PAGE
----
New Zealand's population has officially grown to 4,699,755, according to the latest figures from the 2018 census, released today by Statistics New Zealand.
The growth is up nearly half a million (457,707) on the previous census five years ago. It's the biggest ever population growth by number and the fastest rate since the 1961 census.
Since 2013, the number of people living in New Zealand has increased at 2.1 per cent a year – much higher than the previous census period of 0.7 per cent annual growth. The growth reflects relatively high net migration and Statistics New Zealand says it suggests the population is expected to reach five million next year.
Today's data is the first tranche of information released from the botched 2018 census which was mired in delays, a low response rate and problems with IT. One in six New Zealanders failed to respond to the 2018 census, which Statistic New Zealand has called unacceptably low. The Government statistician Liz Macpherson announced her resignation over the debacle last month.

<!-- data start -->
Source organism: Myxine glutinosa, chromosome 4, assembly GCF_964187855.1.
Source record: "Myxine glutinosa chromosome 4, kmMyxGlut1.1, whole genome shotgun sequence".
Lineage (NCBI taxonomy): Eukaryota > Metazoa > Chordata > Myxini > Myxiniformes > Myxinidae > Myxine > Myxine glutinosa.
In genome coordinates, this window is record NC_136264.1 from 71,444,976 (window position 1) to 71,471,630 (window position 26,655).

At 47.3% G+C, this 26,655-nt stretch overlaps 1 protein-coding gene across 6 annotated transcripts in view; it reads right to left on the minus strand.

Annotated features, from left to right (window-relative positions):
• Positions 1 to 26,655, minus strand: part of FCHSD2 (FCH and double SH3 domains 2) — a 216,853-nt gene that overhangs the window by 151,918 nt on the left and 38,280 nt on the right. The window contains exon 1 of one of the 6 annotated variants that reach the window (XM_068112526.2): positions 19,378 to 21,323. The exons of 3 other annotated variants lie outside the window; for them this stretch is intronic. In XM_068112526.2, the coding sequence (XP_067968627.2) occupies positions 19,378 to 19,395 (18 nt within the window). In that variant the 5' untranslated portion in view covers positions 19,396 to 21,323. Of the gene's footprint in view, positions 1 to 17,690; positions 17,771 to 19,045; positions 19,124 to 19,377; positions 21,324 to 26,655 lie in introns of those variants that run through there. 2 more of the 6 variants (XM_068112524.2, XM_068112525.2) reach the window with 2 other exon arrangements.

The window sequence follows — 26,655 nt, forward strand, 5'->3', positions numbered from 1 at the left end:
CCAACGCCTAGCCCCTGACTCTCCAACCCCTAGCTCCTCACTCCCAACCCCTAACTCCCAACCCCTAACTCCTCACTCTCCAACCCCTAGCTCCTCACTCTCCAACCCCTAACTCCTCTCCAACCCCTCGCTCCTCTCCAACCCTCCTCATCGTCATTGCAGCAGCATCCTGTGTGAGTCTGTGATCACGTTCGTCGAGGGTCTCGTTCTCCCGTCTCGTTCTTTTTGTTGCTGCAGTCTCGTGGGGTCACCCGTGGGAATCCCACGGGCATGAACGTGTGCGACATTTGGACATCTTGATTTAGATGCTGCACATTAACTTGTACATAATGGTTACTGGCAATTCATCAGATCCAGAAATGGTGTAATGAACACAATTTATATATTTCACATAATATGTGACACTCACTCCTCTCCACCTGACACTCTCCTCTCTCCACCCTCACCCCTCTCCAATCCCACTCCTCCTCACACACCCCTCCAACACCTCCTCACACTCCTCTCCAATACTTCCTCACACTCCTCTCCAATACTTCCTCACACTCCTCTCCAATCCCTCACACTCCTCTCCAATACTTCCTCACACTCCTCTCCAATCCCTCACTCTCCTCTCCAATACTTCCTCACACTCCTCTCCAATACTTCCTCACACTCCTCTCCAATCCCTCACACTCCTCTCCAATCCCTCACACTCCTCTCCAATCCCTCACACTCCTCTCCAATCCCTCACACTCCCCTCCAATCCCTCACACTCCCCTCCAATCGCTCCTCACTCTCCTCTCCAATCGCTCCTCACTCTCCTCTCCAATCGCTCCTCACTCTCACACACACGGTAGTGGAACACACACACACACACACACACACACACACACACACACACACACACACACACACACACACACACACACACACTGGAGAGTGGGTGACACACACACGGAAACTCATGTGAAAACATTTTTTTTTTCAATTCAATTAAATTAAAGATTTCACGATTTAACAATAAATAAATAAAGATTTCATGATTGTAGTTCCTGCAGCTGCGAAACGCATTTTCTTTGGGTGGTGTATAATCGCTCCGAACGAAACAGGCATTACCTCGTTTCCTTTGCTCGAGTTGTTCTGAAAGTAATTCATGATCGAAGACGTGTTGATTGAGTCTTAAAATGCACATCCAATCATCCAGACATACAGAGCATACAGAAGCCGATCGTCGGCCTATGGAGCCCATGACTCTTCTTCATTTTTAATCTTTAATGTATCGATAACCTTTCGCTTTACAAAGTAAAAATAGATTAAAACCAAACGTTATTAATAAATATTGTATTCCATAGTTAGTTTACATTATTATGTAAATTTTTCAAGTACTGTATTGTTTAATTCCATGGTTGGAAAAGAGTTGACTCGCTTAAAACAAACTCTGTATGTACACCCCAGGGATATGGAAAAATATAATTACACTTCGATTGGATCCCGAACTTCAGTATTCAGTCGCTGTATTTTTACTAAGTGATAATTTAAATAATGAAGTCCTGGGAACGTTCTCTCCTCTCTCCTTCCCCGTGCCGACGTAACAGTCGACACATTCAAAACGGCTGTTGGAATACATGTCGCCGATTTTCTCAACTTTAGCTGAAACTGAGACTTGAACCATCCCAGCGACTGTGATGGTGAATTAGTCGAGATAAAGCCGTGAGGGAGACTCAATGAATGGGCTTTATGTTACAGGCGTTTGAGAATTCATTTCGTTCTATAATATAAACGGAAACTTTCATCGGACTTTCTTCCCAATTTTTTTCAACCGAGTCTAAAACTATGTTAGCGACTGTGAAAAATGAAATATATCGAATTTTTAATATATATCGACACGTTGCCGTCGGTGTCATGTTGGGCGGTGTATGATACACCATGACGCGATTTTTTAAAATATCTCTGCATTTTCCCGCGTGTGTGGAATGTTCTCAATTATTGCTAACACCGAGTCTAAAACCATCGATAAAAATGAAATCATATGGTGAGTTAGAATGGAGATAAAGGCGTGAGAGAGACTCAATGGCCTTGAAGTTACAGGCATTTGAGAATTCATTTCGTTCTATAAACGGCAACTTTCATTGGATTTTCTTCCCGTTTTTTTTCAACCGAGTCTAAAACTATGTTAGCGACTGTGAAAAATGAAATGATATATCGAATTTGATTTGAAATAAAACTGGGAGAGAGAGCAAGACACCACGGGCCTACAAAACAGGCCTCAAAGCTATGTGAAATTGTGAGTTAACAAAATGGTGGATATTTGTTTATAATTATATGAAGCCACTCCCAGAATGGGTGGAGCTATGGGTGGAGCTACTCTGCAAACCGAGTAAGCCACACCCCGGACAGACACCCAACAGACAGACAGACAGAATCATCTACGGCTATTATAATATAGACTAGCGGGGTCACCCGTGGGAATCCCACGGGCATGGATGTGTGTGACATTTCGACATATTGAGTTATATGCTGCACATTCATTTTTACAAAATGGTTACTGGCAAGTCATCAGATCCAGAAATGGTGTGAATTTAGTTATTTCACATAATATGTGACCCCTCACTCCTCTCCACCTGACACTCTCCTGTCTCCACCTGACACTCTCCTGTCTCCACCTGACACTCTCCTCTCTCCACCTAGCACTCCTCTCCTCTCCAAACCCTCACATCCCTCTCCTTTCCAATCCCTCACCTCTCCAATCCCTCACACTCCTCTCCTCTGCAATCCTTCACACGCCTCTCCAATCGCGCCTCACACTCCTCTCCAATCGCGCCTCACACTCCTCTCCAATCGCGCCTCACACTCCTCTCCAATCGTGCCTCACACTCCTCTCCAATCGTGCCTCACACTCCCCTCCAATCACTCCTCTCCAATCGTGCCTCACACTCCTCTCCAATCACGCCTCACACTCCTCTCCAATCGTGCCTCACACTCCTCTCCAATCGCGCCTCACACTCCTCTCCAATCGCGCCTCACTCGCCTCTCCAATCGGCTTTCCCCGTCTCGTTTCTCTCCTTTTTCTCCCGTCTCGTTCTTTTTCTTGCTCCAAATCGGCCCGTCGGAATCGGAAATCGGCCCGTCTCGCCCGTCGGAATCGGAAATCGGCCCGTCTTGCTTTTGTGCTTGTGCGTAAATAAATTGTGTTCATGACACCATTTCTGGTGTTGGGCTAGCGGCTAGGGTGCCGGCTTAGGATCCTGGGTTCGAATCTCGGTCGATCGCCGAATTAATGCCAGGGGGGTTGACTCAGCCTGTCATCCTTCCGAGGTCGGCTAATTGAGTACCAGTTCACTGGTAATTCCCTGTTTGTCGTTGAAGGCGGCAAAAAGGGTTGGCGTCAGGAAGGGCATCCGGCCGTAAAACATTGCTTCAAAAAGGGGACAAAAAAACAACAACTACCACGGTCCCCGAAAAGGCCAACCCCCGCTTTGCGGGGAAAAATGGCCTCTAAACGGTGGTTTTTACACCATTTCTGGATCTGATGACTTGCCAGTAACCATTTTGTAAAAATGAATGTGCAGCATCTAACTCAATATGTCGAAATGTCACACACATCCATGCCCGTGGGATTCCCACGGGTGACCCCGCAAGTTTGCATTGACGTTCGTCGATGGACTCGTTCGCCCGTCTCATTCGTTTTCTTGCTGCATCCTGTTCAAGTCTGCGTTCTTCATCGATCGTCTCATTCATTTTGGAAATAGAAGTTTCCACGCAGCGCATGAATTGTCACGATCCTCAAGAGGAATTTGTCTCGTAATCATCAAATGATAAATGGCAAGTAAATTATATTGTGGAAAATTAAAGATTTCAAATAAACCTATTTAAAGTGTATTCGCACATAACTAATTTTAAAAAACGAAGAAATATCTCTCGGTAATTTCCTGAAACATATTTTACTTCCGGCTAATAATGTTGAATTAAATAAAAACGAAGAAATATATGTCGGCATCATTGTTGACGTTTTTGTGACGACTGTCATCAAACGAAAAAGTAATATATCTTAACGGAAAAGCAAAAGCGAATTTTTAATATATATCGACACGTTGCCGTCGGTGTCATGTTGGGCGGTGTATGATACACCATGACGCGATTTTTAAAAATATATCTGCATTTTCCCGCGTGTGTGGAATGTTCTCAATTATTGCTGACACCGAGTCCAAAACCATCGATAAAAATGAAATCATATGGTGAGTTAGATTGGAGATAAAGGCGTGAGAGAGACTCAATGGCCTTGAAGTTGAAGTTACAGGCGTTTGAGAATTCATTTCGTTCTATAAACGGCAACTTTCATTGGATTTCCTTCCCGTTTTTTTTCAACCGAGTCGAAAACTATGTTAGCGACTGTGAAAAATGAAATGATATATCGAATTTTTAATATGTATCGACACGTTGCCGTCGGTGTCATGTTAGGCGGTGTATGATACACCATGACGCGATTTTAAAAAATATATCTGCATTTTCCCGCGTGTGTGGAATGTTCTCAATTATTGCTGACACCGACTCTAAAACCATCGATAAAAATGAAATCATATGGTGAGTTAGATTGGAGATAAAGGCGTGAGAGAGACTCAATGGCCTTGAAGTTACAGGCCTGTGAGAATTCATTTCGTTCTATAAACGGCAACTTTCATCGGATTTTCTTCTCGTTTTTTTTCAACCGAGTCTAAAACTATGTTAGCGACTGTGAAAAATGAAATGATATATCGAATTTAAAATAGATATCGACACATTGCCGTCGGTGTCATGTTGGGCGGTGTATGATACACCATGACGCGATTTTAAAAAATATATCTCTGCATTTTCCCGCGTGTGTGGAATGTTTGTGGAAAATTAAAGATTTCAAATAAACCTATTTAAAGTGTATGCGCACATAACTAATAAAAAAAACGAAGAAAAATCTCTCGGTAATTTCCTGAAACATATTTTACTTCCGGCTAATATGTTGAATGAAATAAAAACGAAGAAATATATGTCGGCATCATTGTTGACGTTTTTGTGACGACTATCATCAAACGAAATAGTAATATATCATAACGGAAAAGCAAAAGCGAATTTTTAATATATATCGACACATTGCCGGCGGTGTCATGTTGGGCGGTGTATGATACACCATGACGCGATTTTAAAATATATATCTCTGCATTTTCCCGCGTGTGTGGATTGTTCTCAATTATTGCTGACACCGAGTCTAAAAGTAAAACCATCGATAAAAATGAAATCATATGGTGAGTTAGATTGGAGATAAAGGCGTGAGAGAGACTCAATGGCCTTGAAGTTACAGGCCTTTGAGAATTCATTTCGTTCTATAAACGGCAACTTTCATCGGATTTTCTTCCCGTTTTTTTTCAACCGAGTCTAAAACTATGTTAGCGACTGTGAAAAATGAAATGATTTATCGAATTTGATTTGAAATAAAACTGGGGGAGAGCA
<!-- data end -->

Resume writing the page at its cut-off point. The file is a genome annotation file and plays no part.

A new electorate
The population increase means there will now be a new electorate in next year's general election. The number of electorates will increase from 71 to 72, and the new addition will be in the North Island although where that will be still has to be confirmed by the Representation Commission.
The new electorate means there will be boundary changes for about one third of electorates in the North Island. The last time boundaries were set was in 2014. There will be no change to the number of Maori electorates.
The extra electorate will result in 48 list seats being allocated – one less than in the 2017 General Election.
Both islands had about 10 percent population growth over the five years to last year’s census. The biggest growth was in the Queenstown-Lakes and Selwyn districts, where the populations surged by 6.8 and 6.3 per cent respectively.